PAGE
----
To compose this column, I could have contented myself with skimming over the tables of contents and writing:
“Thanks to the luminous volume 1 on ancient Buddhism and Theravada, you will know everything about the different types of awakening seen by this tradition. With the superb volume 2 on Mahayana Buddhism, you will discover what is called "the way of the bodhisattva" or, for the most erudite, the distinctions between Madhyamaka and Yogacara. Finally, the excellent volume 3 on Vajrayana Buddhism will immerse you in the heart of the secrets of the external and internal tantras, and of Dzogchen, this non-tantric direct approach”.
Such was my intention when I weighed the three volumes totaling a few thousand pages. But curiosity pushed me to read the first chapters. Is it the clarity of the writing of Philippe Cornu, which gives us the impression of following the story of the Buddha and the dissemination of Buddhist teachings through the ages as if we were there? Is it the pleasure, always stimulating, of better understanding what correspond to all these schools, these masters and these practices that we often hear about, without really knowing what distinguishes them? I dropped the literary prizes received at Christmas to devote my evenings to the adventures of the various Buddhas, kings, translators, pilgrims, monks and bodhisattvas who, from India to Japan via Sri Lanka, China or Tibet , have populated the Buddhist gesture for more than 2500 years.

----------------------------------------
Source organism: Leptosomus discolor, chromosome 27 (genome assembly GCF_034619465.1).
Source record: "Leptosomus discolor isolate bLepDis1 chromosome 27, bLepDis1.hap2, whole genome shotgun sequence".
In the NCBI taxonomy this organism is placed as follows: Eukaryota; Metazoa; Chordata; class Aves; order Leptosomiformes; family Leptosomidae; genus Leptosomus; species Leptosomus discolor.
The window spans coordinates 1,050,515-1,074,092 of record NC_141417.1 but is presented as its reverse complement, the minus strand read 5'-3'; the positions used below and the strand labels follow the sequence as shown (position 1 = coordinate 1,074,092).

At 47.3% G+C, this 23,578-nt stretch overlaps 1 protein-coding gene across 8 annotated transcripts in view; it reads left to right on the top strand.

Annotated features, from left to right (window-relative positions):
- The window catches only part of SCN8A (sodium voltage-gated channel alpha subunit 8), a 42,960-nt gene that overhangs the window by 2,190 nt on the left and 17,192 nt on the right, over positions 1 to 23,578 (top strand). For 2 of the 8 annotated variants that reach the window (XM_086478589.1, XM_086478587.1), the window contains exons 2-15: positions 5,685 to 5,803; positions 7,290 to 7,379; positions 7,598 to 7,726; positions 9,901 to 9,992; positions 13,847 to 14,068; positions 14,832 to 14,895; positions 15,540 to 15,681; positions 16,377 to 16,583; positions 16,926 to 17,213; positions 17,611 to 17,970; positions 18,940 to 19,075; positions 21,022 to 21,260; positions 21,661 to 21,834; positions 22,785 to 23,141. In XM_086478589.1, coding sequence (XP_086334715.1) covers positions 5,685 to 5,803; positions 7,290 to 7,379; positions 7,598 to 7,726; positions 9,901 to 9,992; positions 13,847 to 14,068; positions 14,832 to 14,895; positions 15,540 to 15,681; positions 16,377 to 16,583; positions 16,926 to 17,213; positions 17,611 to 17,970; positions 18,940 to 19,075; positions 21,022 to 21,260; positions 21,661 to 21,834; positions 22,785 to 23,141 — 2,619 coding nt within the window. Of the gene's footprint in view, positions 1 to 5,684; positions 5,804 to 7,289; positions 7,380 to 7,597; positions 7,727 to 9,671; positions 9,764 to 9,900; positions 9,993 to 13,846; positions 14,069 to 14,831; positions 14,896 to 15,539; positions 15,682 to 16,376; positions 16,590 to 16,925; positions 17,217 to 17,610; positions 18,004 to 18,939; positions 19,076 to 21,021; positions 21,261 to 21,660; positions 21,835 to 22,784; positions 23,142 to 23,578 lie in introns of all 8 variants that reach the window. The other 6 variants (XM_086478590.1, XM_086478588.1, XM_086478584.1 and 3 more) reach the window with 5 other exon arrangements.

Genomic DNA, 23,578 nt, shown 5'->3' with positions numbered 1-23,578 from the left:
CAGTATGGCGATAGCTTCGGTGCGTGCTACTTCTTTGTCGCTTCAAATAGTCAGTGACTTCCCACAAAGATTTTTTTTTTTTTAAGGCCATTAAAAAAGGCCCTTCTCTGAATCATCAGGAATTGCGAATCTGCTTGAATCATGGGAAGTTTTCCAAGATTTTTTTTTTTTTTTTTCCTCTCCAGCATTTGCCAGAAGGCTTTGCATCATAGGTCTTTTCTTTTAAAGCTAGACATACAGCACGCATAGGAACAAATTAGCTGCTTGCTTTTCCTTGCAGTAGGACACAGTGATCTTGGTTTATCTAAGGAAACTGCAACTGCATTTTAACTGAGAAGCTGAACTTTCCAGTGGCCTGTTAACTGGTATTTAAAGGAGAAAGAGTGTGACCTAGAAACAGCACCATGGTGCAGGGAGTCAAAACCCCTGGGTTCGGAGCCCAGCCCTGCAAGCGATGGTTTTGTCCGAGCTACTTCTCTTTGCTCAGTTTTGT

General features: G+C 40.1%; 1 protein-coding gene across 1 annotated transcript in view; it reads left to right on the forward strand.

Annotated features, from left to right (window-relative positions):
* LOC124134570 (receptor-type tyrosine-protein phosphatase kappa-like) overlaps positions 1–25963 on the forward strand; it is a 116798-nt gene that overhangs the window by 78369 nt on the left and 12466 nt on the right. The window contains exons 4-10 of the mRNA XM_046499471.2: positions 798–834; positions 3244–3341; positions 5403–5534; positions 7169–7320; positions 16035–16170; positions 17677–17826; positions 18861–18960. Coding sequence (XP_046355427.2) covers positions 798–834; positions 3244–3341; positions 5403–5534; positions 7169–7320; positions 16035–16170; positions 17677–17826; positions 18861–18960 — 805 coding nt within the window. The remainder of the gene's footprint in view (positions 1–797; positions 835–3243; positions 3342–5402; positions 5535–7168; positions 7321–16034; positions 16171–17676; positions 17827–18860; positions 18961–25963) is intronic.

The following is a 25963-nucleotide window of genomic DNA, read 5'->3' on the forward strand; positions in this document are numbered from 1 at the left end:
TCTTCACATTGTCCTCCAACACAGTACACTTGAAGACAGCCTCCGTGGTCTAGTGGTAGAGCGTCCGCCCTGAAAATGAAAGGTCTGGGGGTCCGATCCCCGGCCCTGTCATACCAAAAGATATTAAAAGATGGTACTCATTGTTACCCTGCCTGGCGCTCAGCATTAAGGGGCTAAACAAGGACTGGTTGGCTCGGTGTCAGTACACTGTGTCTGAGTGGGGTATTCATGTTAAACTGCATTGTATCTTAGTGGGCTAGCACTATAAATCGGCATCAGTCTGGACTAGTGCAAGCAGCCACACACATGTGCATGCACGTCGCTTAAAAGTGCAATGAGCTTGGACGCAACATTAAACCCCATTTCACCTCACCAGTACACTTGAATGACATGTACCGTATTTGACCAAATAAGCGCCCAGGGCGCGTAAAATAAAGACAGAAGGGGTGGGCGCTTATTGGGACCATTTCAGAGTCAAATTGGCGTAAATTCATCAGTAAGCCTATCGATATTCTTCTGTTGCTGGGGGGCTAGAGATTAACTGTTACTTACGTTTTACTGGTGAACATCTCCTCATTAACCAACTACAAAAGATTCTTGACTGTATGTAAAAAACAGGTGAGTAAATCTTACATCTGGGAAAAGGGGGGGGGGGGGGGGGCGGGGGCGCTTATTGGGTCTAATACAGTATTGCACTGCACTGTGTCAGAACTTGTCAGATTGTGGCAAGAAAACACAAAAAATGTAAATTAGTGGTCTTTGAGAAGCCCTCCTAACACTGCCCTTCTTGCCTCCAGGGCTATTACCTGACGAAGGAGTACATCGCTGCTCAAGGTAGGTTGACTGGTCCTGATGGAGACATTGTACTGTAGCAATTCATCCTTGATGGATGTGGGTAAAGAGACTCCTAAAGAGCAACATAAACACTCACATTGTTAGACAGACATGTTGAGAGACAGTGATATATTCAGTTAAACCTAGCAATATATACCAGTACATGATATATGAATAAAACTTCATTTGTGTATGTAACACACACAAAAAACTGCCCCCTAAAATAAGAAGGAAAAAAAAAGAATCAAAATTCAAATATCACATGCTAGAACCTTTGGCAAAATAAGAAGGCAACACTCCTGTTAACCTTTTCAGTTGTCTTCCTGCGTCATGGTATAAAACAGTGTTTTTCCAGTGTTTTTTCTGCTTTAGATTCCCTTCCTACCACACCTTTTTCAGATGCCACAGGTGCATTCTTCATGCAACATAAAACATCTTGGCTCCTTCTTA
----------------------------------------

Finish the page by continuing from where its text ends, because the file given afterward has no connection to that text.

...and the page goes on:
Rest assured, it is not necessary to read all of the thousand pages to feel the interest of the manual of buddhism, the result of many years of teaching by Philippe Cornu, professor of the history of religions at the Catholic University of Louvain (UCL), honorary president of the Institute of Buddhist Studies and recognized Tibetologist. From these three volumes emerge at least three levels of reading, from which everyone can draw according to their interest in Buddhism and their level of practice. The first level, accessible to all, is that of the historical and geographical narrative. One will read with ease, in volume 1, the chapters on the life of the Buddha, as well as the section on Theravada which, according to the author, "if it draws its major doctrines from an ancient interpretation of the Pali canon, is above all a current school that has been built over time, largely in reaction to the Mahayanist and Vajrayanist currents that it rubbed shoulders with in Sri Lanka and in Southeast Asia. Similarly, the chapters on the origin and spread of Mahayana across Asia (volume 2), as well as the appearance of Vajrayana in India (volume 3), are easy to explore.
The second level of reading corresponds to the descriptions of the fundamental principles of each of the three traditions (for example the four truths, karma, bodhicitta, emptiness, the natural state or awakened presence, etc.) It is aimed more at practitioners eager to deepen their own way or to discover the points of view and the practices at the base of the other Buddhist schools.
Finally, the third level is where Philippe Cornu analyzes the subtle differences between the traditions, as well as the factors that have led to such and such divergences. Recommended for the more erudite or the intellectually persevering curious. Paradoxically, after such reading, we can feel not more scholarly, but more humble. Because, along the way, our received ideas about Buddhism have taken a hit.